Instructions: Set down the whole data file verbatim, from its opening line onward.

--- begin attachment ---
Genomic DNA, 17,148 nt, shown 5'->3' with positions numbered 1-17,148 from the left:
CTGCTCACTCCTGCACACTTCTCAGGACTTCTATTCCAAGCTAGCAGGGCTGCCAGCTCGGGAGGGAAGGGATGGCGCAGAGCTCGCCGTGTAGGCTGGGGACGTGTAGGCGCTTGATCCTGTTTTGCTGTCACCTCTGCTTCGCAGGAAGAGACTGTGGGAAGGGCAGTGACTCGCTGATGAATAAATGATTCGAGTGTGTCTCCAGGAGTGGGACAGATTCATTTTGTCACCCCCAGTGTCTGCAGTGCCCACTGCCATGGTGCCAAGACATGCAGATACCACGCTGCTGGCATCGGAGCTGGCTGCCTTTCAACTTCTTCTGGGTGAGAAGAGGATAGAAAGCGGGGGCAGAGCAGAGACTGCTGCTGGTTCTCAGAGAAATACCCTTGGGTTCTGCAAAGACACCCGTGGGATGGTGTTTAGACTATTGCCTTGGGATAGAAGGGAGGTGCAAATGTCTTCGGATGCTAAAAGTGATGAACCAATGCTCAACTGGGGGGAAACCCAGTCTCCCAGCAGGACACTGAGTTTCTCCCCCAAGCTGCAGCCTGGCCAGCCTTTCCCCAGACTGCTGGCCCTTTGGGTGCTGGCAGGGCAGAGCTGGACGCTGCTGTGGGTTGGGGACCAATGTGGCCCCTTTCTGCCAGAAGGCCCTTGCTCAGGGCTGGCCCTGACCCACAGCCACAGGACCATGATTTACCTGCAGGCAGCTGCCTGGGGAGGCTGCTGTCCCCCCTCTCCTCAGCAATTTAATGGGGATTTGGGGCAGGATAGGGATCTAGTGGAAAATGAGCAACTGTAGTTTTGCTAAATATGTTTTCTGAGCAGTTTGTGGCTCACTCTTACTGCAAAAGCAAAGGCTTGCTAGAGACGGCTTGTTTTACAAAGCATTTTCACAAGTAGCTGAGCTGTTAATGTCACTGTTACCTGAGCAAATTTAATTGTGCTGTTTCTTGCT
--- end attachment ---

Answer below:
Genomic DNA, 17,148 nt, shown 5'->3' with positions numbered 1-17,148 from the left:
CTGCTCACTCCTGCACACTTCTCAGGACTTCTATTCCAAGCTAGCAGGGCTGCCAGCTCGGGAGGGAAGGGATGGCGCAGAGCTCGCCGTGTAGGCTGGGGACGTGTAGGCGCTTGATCCTGTTTTGCTGTCACCTCTGCTTCGCAGGAAGAGACTGTGGGAAGGGCAGTGACTCGCTGATGAATAAATGATTCGAGTGTGTCTCCAGGAGTGGGACAGATTCATTTTGTCACCCCCAGTGTCTGCAGTGCCCACTGCCATGGTGCCAAGACATGCAGATACCACGCTGCTGGCATCGGAGCTGGCTGCCTTTCAACTTCTTCTGGGTGAGAAGAGGATAGAAAGCGGGGGCAGAGCAGAGACTGCTGCTGGTTCTCAGAGAAATACCCTTGGGTTCTGCAAAGACACCCGTGGGATGGTGTTTAGACTATTGCCTTGGGATAGAAGGGAGGTGCAAATGTCTTCGGATGCTAAAAGTGATGAACCAATGCTCAACTGGGGGGAAACCCAGTCTCCCAGCAGGACACTGAGTTTCTCCCCCAAGCTGCAGCCTGGCCAGCCTTTCCCCAGACTGCTGGCCCTTTGGGTGCTGGCAGGGCAGAGCTGGACGCTGCTGTGGGTTGGGGACCAATGTGGCCCCTTTCTGCCAGAAGGCCCTTGCTCAGGGCTGGCCCTGACCCACAGCCACAGGACCATGATTTACCTGCAGGCAGCTGCCTGGGGAGGCTGCTGTCCCCCCTCTCCTCAGCAATTTAATGGGGATTTGGGGCAGGATAGGGATCTAGTGGAAAATGAGCAACTGTAGTTTTGCTAAATATGTTTTCTGAGCAGTTTGTGGCTCACTCTTACTGCAAAAGCAAAGGCTTGCTAGAGACGGCTTGTTTTACAAAGCATTTTCACAAGTAGCTGAGCTGTTAATGTCACTGTTACCTGAGCAAATTTAATTGTGCTGTTTCTTGCT